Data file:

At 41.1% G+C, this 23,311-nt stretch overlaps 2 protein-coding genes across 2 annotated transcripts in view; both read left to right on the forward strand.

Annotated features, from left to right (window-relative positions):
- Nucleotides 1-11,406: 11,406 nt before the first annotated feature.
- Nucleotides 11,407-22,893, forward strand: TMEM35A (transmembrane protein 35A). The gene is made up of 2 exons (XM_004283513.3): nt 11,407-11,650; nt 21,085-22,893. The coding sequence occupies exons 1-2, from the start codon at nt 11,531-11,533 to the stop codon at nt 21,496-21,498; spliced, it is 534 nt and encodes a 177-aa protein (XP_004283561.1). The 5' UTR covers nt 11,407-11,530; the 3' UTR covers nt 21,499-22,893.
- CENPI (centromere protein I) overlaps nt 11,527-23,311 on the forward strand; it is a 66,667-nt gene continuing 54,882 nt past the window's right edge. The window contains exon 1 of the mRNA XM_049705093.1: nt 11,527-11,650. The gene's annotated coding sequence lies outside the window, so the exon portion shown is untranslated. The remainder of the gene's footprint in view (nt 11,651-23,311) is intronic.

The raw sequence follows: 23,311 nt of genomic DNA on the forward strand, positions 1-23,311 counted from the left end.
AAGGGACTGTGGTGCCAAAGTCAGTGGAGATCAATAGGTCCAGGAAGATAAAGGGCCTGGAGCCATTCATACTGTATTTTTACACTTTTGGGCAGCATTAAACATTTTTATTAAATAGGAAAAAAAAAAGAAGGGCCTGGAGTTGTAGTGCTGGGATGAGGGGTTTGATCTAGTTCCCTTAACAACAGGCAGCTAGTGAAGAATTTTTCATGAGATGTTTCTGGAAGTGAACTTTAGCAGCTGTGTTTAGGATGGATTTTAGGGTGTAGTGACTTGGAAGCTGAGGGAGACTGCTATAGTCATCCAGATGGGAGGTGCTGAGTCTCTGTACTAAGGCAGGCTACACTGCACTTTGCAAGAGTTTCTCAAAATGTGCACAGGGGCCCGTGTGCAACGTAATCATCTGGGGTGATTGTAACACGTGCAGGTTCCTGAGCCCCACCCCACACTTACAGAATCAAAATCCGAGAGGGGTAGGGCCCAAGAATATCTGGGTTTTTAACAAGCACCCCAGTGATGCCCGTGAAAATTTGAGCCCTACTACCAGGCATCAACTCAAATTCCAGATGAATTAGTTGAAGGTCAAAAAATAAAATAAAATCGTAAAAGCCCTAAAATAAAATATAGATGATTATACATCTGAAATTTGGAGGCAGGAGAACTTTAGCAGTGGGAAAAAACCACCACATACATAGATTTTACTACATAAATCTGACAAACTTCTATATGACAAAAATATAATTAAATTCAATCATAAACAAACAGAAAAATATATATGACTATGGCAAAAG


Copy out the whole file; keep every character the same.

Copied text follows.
At 41.1% G+C, this 23,311-nt stretch overlaps 2 protein-coding genes across 2 annotated transcripts in view; both read left to right on the forward strand.

Annotated features, from left to right (window-relative positions):
- Nucleotides 1-11,406: 11,406 nt before the first annotated feature.
- Nucleotides 11,407-22,893, forward strand: TMEM35A (transmembrane protein 35A). The gene is made up of 2 exons (XM_004283513.3): nt 11,407-11,650; nt 21,085-22,893. The coding sequence occupies exons 1-2, from the start codon at nt 11,531-11,533 to the stop codon at nt 21,496-21,498; spliced, it is 534 nt and encodes a 177-aa protein (XP_004283561.1). The 5' UTR covers nt 11,407-11,530; the 3' UTR covers nt 21,499-22,893.
- CENPI (centromere protein I) overlaps nt 11,527-23,311 on the forward strand; it is a 66,667-nt gene continuing 54,882 nt past the window's right edge. The window contains exon 1 of the mRNA XM_049705093.1: nt 11,527-11,650. The gene's annotated coding sequence lies outside the window, so the exon portion shown is untranslated. The remainder of the gene's footprint in view (nt 11,651-23,311) is intronic.

The raw sequence follows: 23,311 nt of genomic DNA on the forward strand, positions 1-23,311 counted from the left end.
AAGGGACTGTGGTGCCAAAGTCAGTGGAGATCAATAGGTCCAGGAAGATAAAGGGCCTGGAGCCATTCATACTGTATTTTTACACTTTTGGGCAGCATTAAACATTTTTATTAAATAGGAAAAAAAAAAGAAGGGCCTGGAGTTGTAGTGCTGGGATGAGGGGTTTGATCTAGTTCCCTTAACAACAGGCAGCTAGTGAAGAATTTTTCATGAGATGTTTCTGGAAGTGAACTTTAGCAGCTGTGTTTAGGATGGATTTTAGGGTGTAGTGACTTGGAAGCTGAGGGAGACTGCTATAGTCATCCAGATGGGAGGTGCTGAGTCTCTGTACTAAGGCAGGCTACACTGCACTTTGCAAGAGTTTCTCAAAATGTGCACAGGGGCCCGTGTGCAACGTAATCATCTGGGGTGATTGTAACACGTGCAGGTTCCTGAGCCCCACCCCACACTTACAGAATCAAAATCCGAGAGGGGTAGGGCCCAAGAATATCTGGGTTTTTAACAAGCACCCCAGTGATGCCCGTGAAAATTTGAGCCCTACTACCAGGCATCAACTCAAATTCCAGATGAATTAGTTGAAGGTCAAAAAATAAAATAAAATCGTAAAAGCCCTAAAATAAAATATAGATGATTATACATCTGAAATTTGGAGGCAGGAGAACTTTAGCAGTGGGAAAAAACCACCACATACATAGATTTTACTACATAAATCTGACAAACTTCTATATGACAAAAATATAATTAAATTCAATCATAAACAAACAGAAAAATATATATGACTATGGCAAAAG